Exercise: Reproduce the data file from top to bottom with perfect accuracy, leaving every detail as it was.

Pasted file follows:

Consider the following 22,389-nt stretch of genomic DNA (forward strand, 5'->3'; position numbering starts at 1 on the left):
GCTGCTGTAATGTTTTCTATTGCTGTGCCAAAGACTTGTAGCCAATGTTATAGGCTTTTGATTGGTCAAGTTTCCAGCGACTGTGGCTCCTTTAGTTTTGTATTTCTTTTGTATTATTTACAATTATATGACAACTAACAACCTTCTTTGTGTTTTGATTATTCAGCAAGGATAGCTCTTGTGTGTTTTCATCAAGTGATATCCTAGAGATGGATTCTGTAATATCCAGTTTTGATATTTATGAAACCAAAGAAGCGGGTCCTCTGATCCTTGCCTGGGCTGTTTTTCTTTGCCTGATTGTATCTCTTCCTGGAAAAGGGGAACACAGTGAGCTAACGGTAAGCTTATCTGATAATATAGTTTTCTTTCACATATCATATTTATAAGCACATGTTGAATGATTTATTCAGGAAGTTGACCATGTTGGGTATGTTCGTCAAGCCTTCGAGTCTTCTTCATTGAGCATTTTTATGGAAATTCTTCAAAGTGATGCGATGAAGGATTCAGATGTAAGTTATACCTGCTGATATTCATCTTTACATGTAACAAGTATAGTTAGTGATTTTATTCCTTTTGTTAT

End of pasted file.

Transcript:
Consider the following 22,389-nt stretch of genomic DNA (forward strand, 5'->3'; position numbering starts at 1 on the left):
GCTGCTGTAATGTTTTCTATTGCTGTGCCAAAGACTTGTAGCCAATGTTATAGGCTTTTGATTGGTCAAGTTTCCAGCGACTGTGGCTCCTTTAGTTTTGTATTTCTTTTGTATTATTTACAATTATATGACAACTAACAACCTTCTTTGTGTTTTGATTATTCAGCAAGGATAGCTCTTGTGTGTTTTCATCAAGTGATATCCTAGAGATGGATTCTGTAATATCCAGTTTTGATATTTATGAAACCAAAGAAGCGGGTCCTCTGATCCTTGCCTGGGCTGTTTTTCTTTGCCTGATTGTATCTCTTCCTGGAAAAGGGGAACACAGTGAGCTAACGGTAAGCTTATCTGATAATATAGTTTTCTTTCACATATCATATTTATAAGCACATGTTGAATGATTTATTCAGGAAGTTGACCATGTTGGGTATGTTCGTCAAGCCTTCGAGTCTTCTTCATTGAGCATTTTTATGGAAATTCTTCAAAGTGATGCGATGAAGGATTCAGATGTAAGTTATACCTGCTGATATTCATCTTTACATGTAACAAGTATAGTTAGTGATTTTATTCCTTTTGTTAT